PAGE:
Hyundai i30 CRDi Wagon

AutoTrader NZ
Published 3 September 2020

Base price: $41,990.

Powertrain and performance: 1.6-litre turbo diesel four, 94kW/260Nm, 6-speed automatic, front-drive, Combined economy 5.6 litres per 100km.

Vital statistics: 4485mm long, 1510mm high, kerb weight 1503kg, luggage capacity 528 litres, fuel tank 53 litres, 16-inch wheels on 205/55 tyres.

We like: Style, space, diesel engine option.

We don’t like: Expensive by class standards, no Elite-specification available.

How it rates: 8/10


Small wagons are something of a Hyundai tradition in New Zealand, dating right back to the days of the Lantra (before it became an ‘Elantra’) in the 1990s. They’ve always been quite stylish and something of a favourite for fleets and/or small business owners.

Little wonder, then, that Hyundai New Zealand looked long and hard for a wagon alternative in its latest i30 lineup. It didn’t find one in Korea, where the hatchback comes from. But it was able to source the little load-carrier at what it feels is the right price and specification from the Czech Republic, where it’s being built for the European market.

The i30 wagon is available with either petrol or diesel powerplants. The petrol option is interesting because it comes in smaller capacity than the hatch. But keen for an oil-burner after a run of petrol i30 hatchbacks, we opted for a turbo-diesel version to test.


Undemanding but capable. The turbo diesel engine pulls the i30 along with a relaxed gait and the six-speed automatic gearbox is very smooth. The CRDi has more torque than the petrol engine, which is no surprise; but it also has a little more power (6kW), so really it’s the automatic choice as long as you’re happy to pay the price premium.

Like the i30 hatchback, the wagon has Hyundai’s new FlexSteer system, which allows you to choose the level of power steering assistance in three stages: from Comfort to Normal to Sport. It’s a bit of a gimmick to be honest, as more weight does not necessarily mean more communication. But it does allow a level of personalisation to be given to the driving experience, which may appeal to some buyers.


Hyundai is a very mature carmaker now and has certainly established its own interior design ethos: lots of curves, quite ornate and well-made, if leaning a little too heavily on low-cost plastics in places.

The i30’s cabin is a pleasant place to be, with clear instrumentation and simple controls – despite the somewhat fussy styling in places. There is one major difference between this and the Korean-made hatchback models: the indicators are still set up for Europe, on the left-hand side. A minor point, but still an annoyance when Hyundai (from a left-hook domestic market, remember) has always taken the trouble to shift the stalks to the right-hand side for right-hook markets like ours.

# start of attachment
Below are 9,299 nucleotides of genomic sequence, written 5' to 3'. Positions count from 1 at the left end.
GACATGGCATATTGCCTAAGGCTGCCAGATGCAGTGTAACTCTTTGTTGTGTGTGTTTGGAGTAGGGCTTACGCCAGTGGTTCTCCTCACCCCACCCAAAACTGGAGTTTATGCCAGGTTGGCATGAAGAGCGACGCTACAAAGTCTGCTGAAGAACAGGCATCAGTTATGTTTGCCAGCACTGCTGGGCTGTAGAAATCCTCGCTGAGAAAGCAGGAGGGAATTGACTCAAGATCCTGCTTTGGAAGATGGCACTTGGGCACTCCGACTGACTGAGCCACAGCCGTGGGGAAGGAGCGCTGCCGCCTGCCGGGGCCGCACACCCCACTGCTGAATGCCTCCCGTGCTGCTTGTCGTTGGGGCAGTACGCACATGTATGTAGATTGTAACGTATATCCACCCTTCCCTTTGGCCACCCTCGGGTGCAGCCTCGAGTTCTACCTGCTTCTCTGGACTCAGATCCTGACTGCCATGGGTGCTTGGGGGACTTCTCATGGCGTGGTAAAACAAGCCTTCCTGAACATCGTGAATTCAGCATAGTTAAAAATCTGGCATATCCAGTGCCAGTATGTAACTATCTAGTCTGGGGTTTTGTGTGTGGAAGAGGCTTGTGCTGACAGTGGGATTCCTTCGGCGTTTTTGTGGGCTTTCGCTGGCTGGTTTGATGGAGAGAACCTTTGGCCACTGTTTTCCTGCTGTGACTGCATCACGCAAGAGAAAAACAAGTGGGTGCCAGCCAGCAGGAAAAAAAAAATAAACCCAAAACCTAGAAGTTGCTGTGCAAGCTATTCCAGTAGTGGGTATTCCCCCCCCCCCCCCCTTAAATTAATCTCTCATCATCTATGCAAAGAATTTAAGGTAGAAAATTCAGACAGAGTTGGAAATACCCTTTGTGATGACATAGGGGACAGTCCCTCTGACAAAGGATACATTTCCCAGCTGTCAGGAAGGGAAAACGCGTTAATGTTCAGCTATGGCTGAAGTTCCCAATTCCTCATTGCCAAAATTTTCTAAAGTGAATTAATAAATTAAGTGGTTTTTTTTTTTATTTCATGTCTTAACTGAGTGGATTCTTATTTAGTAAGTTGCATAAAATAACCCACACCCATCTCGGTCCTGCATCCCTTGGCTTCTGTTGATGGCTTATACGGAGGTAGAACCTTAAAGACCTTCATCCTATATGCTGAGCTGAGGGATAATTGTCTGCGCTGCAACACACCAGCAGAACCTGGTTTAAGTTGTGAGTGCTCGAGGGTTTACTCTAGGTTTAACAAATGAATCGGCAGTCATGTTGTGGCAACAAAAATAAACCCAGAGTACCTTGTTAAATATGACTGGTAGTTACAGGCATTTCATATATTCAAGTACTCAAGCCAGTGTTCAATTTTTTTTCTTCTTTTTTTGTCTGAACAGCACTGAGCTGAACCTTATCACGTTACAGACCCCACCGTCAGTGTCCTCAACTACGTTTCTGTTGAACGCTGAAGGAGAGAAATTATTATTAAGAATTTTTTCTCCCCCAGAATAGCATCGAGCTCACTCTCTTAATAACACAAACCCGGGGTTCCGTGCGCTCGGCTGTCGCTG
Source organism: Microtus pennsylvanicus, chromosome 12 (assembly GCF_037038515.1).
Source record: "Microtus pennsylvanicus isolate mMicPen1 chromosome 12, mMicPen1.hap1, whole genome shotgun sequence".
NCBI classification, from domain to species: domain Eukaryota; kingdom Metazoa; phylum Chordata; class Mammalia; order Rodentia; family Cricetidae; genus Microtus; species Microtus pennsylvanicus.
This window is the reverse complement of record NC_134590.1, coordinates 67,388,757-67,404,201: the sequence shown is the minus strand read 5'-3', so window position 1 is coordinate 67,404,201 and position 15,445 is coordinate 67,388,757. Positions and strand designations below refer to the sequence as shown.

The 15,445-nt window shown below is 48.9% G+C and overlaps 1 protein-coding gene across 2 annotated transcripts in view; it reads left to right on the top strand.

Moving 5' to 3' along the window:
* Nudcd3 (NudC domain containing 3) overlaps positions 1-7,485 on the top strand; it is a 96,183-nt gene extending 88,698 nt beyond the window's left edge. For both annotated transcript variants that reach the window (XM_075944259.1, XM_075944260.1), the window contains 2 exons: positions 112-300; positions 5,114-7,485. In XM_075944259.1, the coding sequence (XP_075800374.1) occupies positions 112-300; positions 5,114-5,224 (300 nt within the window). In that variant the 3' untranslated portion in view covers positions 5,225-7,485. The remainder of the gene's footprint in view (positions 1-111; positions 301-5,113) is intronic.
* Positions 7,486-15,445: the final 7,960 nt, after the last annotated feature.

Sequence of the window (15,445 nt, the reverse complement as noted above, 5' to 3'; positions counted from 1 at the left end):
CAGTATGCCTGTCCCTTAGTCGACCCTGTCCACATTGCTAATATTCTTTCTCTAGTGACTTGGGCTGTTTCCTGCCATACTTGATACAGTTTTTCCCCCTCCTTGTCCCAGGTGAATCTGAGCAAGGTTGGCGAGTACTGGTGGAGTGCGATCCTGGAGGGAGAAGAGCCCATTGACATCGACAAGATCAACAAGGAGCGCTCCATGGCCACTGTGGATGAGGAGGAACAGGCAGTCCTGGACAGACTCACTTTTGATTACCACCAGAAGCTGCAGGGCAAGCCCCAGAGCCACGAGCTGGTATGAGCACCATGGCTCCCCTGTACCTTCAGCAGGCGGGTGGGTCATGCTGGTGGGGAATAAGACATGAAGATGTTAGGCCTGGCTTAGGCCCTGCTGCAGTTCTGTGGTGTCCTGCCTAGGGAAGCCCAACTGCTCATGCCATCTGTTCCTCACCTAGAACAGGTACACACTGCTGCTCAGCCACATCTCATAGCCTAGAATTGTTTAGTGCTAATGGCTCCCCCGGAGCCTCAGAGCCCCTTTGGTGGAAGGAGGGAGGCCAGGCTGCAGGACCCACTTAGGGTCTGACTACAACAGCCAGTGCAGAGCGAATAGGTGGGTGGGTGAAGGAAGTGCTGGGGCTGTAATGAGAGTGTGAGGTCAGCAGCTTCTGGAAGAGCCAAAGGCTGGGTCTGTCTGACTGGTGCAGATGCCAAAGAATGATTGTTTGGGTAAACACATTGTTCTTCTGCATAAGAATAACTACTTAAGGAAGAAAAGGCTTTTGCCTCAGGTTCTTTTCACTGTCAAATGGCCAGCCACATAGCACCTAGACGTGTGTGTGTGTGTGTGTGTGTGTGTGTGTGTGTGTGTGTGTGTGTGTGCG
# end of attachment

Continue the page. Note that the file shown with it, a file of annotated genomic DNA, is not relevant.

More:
The cargo area is neatly configured. The rear seat squabs are hinged at the front, so that you can pull them forward and away to make space for the seatbacks to fold completely flat.

Even in five-seat configuration, the i30 wagon has a generous 528 litres of load space.


The i30 wagon is undeniably well-executed: it gives away nothing to the hatchback model in terms of style (some may even prefer it) and yet it still delivers on practicality and ease of use.

The appeal to private buyers is somewhat constrained by the lack of an Elite model in the wagon range. Hyundai may well introduce one further down the track, but in reality small wagons are primarily business cars – as a fleet driver, you’d have to be pretty pleased at getting tossed the keys to one of these.


Air conditioning: Dual climate

Audio: CD, iPod compatible

Automatic lights/wipers: Yes/yes

Bluetooth: Yes

Cruise control: Yes

Driver footrest: Yes

Head-up display: Yes

Keyless entry/start: Yes/no

Leather upholstery: Yes

Parking radar: Yes with camera

Remote audio controls: Yes

Satellite navigation: Yes

Seat height adjustment: Yes

Split/folding rear seats: 50/50

Steering reach adjustment: Yes

Trip computer: Yes